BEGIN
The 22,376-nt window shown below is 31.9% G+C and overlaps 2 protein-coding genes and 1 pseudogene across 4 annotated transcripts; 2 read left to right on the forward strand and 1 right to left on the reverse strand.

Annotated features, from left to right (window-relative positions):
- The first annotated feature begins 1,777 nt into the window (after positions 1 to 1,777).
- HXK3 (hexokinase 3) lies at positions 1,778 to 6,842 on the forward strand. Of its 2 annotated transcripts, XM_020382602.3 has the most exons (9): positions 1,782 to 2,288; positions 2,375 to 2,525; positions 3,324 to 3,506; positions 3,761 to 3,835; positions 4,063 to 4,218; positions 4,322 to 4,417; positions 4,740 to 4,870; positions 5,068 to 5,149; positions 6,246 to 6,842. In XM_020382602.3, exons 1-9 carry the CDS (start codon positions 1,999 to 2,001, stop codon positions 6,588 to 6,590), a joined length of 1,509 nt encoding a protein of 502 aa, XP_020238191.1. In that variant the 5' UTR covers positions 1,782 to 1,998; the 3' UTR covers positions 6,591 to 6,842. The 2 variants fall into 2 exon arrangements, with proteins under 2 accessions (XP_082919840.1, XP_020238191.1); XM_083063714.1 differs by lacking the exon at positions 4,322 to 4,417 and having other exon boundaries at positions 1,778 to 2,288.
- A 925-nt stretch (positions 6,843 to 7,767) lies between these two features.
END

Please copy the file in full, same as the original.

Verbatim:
The 22,376-nt window shown below is 31.9% G+C and overlaps 2 protein-coding genes and 1 pseudogene across 4 annotated transcripts; 2 read left to right on the forward strand and 1 right to left on the reverse strand.

Annotated features, from left to right (window-relative positions):
- The first annotated feature begins 1,777 nt into the window (after positions 1 to 1,777).
- HXK3 (hexokinase 3) lies at positions 1,778 to 6,842 on the forward strand. Of its 2 annotated transcripts, XM_020382602.3 has the most exons (9): positions 1,782 to 2,288; positions 2,375 to 2,525; positions 3,324 to 3,506; positions 3,761 to 3,835; positions 4,063 to 4,218; positions 4,322 to 4,417; positions 4,740 to 4,870; positions 5,068 to 5,149; positions 6,246 to 6,842. In XM_020382602.3, exons 1-9 carry the CDS (start codon positions 1,999 to 2,001, stop codon positions 6,588 to 6,590), a joined length of 1,509 nt encoding a protein of 502 aa, XP_020238191.1. In that variant the 5' UTR covers positions 1,782 to 1,998; the 3' UTR covers positions 6,591 to 6,842. The 2 variants fall into 2 exon arrangements, with proteins under 2 accessions (XP_082919840.1, XP_020238191.1); XM_083063714.1 differs by lacking the exon at positions 4,322 to 4,417 and having other exon boundaries at positions 1,778 to 2,288.
- A 925-nt stretch (positions 6,843 to 7,767) lies between these two features.